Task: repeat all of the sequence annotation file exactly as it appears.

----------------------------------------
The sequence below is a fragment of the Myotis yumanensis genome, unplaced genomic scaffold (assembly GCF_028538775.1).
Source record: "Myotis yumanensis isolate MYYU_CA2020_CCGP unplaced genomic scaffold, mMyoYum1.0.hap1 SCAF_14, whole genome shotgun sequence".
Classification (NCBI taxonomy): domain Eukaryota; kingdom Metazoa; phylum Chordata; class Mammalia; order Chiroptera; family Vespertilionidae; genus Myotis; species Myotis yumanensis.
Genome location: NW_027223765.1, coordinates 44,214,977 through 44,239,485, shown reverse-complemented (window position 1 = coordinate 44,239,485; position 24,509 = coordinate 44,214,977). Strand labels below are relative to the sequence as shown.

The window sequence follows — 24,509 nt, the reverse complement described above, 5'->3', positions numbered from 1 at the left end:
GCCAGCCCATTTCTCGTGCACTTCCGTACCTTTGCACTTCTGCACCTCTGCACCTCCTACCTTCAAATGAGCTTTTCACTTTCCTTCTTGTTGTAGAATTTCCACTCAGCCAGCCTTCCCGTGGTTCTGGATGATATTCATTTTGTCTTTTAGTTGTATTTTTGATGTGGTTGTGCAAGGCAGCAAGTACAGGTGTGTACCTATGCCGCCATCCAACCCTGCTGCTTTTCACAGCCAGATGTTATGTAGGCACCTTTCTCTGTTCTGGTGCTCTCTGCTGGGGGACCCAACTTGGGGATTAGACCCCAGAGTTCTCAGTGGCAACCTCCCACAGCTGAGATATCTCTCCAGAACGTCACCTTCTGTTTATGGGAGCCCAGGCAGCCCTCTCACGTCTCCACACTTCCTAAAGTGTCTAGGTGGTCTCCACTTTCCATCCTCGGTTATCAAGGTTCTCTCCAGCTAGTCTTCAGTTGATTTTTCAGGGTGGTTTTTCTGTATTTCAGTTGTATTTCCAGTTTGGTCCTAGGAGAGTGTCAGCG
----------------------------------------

The sequence below is a fragment of the Myotis yumanensis genome, unplaced genomic scaffold (assembly GCF_028538775.1).
Source record: "Myotis yumanensis isolate MYYU_CA2020_CCGP unplaced genomic scaffold, mMyoYum1.0.hap1 SCAF_14, whole genome shotgun sequence".
Classification (NCBI taxonomy): domain Eukaryota; kingdom Metazoa; phylum Chordata; class Mammalia; order Chiroptera; family Vespertilionidae; genus Myotis; species Myotis yumanensis.
Genome location: NW_027223765.1, coordinates 44,214,977 through 44,239,485, shown reverse-complemented (window position 1 = coordinate 44,239,485; position 24,509 = coordinate 44,214,977). Strand labels below are relative to the sequence as shown.

The window sequence follows — 24,509 nt, the reverse complement described above, 5'->3', positions numbered from 1 at the left end:
GCCAGCCCATTTCTCGTGCACTTCCGTACCTTTGCACTTCTGCACCTCTGCACCTCCTACCTTCAAATGAGCTTTTCACTTTCCTTCTTGTTGTAGAATTTCCACTCAGCCAGCCTTCCCGTGGTTCTGGATGATATTCATTTTGTCTTTTAGTTGTATTTTTGATGTGGTTGTGCAAGGCAGCAAGTACAGGTGTGTACCTATGCCGCCATCCAACCCTGCTGCTTTTCACAGCCAGATGTTATGTAGGCACCTTTCTCTGTTCTGGTGCTCTCTGCTGGGGGACCCAACTTGGGGATTAGACCCCAGAGTTCTCAGTGGCAACCTCCCACAGCTGAGATATCTCTCCAGAACGTCACCTTCTGTTTATGGGAGCCCAGGCAGCCCTCTCACGTCTCCACACTTCCTAAAGTGTCTAGGTGGTCTCCACTTTCCATCCTCGGTTATCAAGGTTCTCTCCAGCTAGTCTTCAGTTGATTTTTCAGGGTGGTTTTTCTGTATTTCAGTTGTATTTCCAGTTTGGTCCTAGGAGAGTGTCAGCG